One of the most overheard advice a natural lifter is given is to go heavy on compound exercises. But for myself and many others there is an inverse relation to poundage and form. I’m curious to know when others judge that their form has been compromised and they should reduce the weight used.
There can be no inverse relation – form is king. If you read the entire line of advice, it says to go as heavy as you can IN GOOD FORM. As for how to judge when form is breaking – until you have the kinestetic sense to know, use mirrors and lifting partners. If you have the form grooved properly, you’ll know.
To break form at any time during training is to lead anyone on the road to “bad habits”. And once you are firmly planted on that road, it can be difficult to break free. Therefore, never good to sacrifice form for poundage. Or to advise a newbie that it’s “okay” to forego form for heavy weights.
Based on an off-topic thread, I gathered that you are a fighter, so think of it in terms of throwing a punch, say a hook. If the form is bad, you sacrifice power, and increasethe risk of injury. So in the long term it is better to start proper technique, then gradually increase the speed and power. It is the same with lifting, if you use bad form, you will eventually hit the wall, and sacrifice strength, either because of injury or by not recruiting the proper mucsle groups.
I apologize. It was my mistake to use the word “form” when I actually meant “feel”, which is actually another way of describing “pump”. And since the “pump” can usually only be attained by moderate to high rep sets, it becomes a low rep vs high rep debate. And since that topic have been recently covered on this forum I withdraw my post =) Just goes to show what can happen if someone doent think something through and has too long a lunch break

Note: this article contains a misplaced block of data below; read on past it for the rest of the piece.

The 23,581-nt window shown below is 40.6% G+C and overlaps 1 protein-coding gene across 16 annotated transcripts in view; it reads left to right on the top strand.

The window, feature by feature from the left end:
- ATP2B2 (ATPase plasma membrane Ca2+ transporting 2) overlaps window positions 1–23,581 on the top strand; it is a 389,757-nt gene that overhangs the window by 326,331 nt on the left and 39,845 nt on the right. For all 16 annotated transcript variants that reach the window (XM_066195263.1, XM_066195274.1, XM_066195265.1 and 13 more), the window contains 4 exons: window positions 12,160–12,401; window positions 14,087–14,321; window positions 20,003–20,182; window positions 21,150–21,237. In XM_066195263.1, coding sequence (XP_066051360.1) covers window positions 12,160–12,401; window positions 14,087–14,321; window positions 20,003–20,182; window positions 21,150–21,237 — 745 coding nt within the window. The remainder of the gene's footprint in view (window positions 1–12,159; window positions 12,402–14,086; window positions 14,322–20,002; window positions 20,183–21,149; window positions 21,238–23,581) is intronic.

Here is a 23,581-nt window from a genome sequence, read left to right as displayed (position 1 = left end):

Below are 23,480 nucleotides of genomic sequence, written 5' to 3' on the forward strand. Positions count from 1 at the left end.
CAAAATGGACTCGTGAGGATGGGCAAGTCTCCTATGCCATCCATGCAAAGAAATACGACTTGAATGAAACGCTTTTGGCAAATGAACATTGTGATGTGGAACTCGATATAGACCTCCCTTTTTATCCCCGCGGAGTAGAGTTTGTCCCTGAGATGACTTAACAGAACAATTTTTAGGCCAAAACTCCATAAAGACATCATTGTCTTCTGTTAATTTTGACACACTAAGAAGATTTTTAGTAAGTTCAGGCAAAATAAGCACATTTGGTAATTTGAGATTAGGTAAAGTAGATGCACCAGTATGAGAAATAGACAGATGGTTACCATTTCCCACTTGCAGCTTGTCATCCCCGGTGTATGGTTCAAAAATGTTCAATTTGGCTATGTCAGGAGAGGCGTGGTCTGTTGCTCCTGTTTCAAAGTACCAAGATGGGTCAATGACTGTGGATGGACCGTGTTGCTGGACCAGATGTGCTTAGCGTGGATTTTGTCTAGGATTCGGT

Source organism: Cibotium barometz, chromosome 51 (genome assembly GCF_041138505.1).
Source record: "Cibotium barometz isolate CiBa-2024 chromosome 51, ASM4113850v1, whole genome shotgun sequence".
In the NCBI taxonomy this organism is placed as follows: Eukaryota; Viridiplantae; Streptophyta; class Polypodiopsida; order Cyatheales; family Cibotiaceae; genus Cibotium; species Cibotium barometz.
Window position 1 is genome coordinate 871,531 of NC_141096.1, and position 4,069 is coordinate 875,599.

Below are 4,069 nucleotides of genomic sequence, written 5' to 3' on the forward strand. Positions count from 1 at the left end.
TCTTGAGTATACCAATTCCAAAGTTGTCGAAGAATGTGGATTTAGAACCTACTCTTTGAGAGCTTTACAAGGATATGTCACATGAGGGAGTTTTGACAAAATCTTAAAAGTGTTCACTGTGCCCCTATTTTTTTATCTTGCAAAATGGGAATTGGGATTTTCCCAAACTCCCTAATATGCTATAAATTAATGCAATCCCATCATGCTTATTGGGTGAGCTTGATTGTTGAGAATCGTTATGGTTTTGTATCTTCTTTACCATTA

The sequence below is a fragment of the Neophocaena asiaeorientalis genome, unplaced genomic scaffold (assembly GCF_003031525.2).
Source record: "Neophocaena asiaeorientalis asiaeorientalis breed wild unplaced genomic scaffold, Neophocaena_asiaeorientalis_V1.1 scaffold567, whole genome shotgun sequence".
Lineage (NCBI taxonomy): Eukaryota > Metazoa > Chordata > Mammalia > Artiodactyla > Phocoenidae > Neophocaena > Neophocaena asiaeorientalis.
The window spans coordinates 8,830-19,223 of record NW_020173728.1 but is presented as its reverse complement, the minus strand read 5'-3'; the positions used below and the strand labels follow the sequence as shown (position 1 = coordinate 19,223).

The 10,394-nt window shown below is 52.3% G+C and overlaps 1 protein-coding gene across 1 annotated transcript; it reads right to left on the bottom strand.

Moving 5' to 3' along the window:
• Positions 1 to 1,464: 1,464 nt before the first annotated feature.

i dont under stand how someone can loose form when they are going heavey , even if u cant lift it and doing negatives , and if i cant lift a certaint weight breaking form wont make me lift it , its just risking injury
what do you mean that you don’t have a pump with low reps. maybe you are not using high enough intensity in those low reps. Do any exercise at 80-85 % intensity (ie. 1 rep max) for 5 clean form reps and tell me you don’t get pumped. that highly seems doubtful. laters pk
=) haha The confusion continues. As I said I do get a pump from moderate to high reps. I consider 5-8 reps per set moderate. 2-3 Low reps and high to be 10-12. The 1st 4th and 9th rep dont exist in my world
i guess if you are lifting really heavy for 3 or less reps then you don’t have enough time under tension to cause a muscle pump. it taxes the neural system more. laters pk
For me it is all about the form. the feel of the weight smoothly moving under my control. For more CNS stimulation just make the movement more complex.ie Do front squat into a push press, down into a olympic squat back into a press then down for a clean to go right back into front squat. That won’t take hardly any weight to make you shake like a leaf.
Assuming that you are not a powerlifter, try a slower tempo with a slightly lighter weight. I get tremendous DOMS using a 5X5 approach with a 411 tempo.